Roythornes Banner Image


News and Events

What is a deathbed gift, and how do you know if it is valid?

View profile for Leah Merrifield
  • Posted
  • Author

A deathbed gift, or a “donationes mortis causa”, is a gift made in contemplation of death. This type of gift may be a source of dispute, as it allows someone to give away their assets shortly before death, but without needing to comply with the formalities of a will (such as being signed and witnessed).

The recent case of Rahman v Hassan looked in detail at this unusual type of gift.

In Rahman v Hassan the judge held that the following elements were necessary for a deathbed gift to be established:

  1. The gift must be made in contemplation of impending death;
  2. The gift must be subject to the condition that the donor (the person making the gift) dies; and
  3. The donor must take sufficient steps to implement the gift and part with “dominion” (which we will give an example of below).

This case concerned deathbed gifts made by Mr Al Mahmood to his friend and distant relative Masudur Rahman. Masudur met Mr Al Mahmood in 2011, and Mr Al Mahmood and his wife became increasingly reliant on Masudur for assistance in the lead up to their deaths in 2020, with him eventually moving into their home.

Mr Al Mahmood’s wife died on 6 October 2020, and she left everything to her husband. If Mr Al Mahmood had not made a deathbed gift, then his estate would have been worth over a million pounds when he died shortly after his wife on 23 October 2020. However, the court found that Mr Al Mahmood had in fact validly gifted away his entire UK estate in the days between his wife’s death and his own.

According to Masudur, Mr Al Mahmood had viewed him as a son, and wanted him to have everything on his death. Following his wife’s death, Mr Al Mahmood had given instructions for a will to be prepared for him, to leave everything to Masudur. However, Mr Al Mahmood was extremely unwell, and feared that he would die before having a chance to execute the will. He therefore gifted his UK assets to Masudur in the days before his death. Mr Al Mahmood did in fact die before ever executing his new will. The individuals that stood to benefit from Mr Al Mahmood’s estate disputed the gifts, and even suggested that Masudur may have had a hand in Mr Al Mahmood’s death (although a coroner was satisfied that he had died of natural causes).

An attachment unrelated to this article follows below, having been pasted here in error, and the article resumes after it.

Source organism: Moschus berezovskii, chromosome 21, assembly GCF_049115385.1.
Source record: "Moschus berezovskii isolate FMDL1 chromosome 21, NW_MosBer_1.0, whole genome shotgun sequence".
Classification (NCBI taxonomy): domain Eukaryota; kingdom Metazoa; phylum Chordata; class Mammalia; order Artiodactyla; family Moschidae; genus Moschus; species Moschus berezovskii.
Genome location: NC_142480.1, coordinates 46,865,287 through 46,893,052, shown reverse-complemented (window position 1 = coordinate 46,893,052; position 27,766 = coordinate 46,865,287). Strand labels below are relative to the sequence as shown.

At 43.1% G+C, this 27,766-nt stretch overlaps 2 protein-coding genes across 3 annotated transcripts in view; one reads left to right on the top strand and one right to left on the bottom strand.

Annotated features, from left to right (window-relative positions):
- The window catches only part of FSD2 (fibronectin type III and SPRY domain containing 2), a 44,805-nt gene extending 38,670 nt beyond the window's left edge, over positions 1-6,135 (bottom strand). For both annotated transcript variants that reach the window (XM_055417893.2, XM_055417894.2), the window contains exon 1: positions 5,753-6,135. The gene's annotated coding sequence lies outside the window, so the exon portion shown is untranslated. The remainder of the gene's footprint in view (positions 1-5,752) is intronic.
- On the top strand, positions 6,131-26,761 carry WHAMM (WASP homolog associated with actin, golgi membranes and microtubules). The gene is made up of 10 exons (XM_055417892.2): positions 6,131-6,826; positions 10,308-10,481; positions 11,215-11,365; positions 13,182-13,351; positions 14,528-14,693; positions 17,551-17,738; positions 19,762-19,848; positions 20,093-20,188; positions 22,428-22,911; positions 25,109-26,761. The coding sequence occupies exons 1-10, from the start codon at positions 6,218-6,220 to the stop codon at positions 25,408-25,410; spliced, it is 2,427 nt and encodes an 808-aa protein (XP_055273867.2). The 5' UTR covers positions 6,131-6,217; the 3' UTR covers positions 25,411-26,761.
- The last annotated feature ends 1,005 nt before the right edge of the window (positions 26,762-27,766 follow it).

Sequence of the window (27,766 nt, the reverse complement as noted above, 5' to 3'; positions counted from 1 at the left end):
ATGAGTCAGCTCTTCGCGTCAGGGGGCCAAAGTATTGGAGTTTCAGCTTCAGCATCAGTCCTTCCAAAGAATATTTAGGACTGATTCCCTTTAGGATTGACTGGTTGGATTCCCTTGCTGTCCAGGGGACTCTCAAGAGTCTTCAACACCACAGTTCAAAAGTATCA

The judge found that all of the elements of a deathbed gift were made out. Mr Al Mahmood had contemplated his impending death, he had not recovered, and had died shortly after the gifts were made. The gifts were made subject to the condition that Mr Al Mahmood died, his intention effectively being to gift his UK assets to Masudur so that there was no need for him to make a new will. Lastly, Mr Al Mahmood took steps to implement the gift. He gave Masudur log in details, passwords and cards for his bank accounts. He also gave Masudur the registered land certificate and the spare keys to his home. The fact that Mr Al Mahmood had parted possession with these security details and documents was sufficient for him to have parted with “dominion” over his bank accounts and property.

If you have any queries or concerns about a gift, please contact us and one of our specialist team will be happy to discuss things with you.